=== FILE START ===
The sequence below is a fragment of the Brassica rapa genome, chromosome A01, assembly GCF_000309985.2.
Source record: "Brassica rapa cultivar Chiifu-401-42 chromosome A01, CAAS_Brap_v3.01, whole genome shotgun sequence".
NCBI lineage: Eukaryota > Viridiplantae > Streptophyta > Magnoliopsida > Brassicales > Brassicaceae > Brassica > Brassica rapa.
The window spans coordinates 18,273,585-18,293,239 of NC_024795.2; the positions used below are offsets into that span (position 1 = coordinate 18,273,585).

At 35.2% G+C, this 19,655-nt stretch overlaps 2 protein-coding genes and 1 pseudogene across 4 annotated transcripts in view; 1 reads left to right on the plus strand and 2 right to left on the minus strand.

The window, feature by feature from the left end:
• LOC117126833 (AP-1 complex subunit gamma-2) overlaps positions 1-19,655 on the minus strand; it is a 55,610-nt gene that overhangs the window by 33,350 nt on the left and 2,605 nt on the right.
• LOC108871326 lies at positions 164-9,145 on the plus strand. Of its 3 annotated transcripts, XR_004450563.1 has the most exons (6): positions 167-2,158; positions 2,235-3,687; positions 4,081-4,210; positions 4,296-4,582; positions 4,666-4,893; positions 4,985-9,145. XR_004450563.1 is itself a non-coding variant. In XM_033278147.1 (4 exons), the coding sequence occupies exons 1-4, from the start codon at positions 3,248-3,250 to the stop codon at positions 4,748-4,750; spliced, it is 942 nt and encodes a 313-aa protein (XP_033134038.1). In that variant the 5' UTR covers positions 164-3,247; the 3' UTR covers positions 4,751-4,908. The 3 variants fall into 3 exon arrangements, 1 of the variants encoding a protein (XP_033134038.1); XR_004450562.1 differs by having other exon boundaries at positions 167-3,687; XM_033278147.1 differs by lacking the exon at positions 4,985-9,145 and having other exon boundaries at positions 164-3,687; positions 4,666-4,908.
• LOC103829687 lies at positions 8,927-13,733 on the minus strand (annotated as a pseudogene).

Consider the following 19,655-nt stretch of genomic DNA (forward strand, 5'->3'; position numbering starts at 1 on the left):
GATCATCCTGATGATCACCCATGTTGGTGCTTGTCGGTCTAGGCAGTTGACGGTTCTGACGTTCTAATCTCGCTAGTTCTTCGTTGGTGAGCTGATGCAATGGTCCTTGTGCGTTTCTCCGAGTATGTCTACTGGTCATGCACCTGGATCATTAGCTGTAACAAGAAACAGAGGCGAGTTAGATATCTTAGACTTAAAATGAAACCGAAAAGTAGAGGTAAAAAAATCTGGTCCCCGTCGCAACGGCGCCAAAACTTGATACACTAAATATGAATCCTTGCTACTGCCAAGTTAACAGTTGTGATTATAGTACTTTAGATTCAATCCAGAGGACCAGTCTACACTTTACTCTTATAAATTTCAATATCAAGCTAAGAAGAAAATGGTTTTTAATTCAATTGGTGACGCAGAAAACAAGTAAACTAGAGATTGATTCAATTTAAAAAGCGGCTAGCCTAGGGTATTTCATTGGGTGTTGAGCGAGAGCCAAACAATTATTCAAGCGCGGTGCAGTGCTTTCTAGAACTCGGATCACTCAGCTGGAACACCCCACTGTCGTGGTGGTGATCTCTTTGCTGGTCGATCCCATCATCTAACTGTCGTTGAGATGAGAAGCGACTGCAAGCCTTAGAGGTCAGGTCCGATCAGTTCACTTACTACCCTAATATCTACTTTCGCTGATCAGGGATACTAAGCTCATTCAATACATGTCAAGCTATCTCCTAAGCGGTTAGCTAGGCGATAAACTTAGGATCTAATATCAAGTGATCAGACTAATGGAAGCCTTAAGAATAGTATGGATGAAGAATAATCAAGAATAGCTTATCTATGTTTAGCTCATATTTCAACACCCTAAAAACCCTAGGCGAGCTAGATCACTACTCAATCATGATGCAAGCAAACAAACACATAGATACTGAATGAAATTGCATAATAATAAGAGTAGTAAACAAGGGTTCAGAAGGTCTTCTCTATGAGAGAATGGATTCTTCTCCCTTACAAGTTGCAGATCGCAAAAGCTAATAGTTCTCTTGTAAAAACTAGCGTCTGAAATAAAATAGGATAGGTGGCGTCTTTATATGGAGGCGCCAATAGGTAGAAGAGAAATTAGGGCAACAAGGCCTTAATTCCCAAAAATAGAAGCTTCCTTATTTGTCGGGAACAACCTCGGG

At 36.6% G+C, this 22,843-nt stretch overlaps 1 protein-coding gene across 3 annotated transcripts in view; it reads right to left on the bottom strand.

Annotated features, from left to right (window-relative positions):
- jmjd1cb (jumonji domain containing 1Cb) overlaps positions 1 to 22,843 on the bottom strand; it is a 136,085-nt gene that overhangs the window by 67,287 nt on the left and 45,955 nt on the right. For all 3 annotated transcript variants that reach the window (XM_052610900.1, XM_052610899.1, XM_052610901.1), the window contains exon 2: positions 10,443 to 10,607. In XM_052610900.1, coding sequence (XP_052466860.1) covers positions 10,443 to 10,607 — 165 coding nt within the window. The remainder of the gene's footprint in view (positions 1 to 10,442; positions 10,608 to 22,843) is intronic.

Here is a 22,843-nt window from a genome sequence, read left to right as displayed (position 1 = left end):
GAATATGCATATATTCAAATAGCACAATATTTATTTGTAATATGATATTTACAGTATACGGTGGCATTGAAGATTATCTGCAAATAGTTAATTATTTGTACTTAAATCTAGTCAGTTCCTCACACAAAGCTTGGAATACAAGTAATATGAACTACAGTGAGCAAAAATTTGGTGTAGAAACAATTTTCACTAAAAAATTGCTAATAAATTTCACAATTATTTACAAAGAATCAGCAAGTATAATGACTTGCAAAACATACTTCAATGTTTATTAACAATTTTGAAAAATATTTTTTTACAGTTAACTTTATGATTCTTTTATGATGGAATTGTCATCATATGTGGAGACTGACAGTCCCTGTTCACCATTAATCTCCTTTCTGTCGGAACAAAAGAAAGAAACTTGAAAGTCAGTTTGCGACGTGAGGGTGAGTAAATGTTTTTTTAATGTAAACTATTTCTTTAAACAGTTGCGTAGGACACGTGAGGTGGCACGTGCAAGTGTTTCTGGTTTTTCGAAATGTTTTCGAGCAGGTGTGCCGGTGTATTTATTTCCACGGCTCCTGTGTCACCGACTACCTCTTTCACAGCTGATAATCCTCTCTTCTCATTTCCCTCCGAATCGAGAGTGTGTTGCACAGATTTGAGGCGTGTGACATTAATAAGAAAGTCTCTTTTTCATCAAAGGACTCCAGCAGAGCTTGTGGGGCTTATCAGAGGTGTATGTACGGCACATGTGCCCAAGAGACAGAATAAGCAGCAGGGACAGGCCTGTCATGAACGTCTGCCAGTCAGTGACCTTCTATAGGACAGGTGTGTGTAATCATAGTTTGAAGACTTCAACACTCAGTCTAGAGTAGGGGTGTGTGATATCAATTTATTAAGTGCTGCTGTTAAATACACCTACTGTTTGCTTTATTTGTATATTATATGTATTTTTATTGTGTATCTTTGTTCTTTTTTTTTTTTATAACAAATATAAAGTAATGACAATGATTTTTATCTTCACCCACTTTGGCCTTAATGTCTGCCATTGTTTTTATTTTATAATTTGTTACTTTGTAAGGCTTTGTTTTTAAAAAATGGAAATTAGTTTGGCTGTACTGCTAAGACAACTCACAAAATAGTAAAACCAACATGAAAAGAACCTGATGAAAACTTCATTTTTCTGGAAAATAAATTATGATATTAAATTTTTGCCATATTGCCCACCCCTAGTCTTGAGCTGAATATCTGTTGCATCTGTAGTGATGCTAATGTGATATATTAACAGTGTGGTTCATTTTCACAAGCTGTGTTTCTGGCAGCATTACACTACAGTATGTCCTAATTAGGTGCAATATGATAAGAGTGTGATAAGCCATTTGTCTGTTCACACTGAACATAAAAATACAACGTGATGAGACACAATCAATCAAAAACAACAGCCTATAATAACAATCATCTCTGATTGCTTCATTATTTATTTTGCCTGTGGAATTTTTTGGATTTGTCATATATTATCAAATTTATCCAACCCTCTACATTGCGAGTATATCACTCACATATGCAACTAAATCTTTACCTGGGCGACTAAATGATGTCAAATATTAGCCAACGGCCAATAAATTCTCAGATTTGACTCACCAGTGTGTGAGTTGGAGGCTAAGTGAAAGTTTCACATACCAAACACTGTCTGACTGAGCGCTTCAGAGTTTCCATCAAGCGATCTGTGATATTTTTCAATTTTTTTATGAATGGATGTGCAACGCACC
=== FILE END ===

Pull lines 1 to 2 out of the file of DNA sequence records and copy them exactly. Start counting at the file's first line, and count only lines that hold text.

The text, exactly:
The sequence below is a fragment of the Brassica rapa genome, chromosome A01, assembly GCF_000309985.2.
Source record: "Brassica rapa cultivar Chiifu-401-42 chromosome A01, CAAS_Brap_v3.01, whole genome shotgun sequence".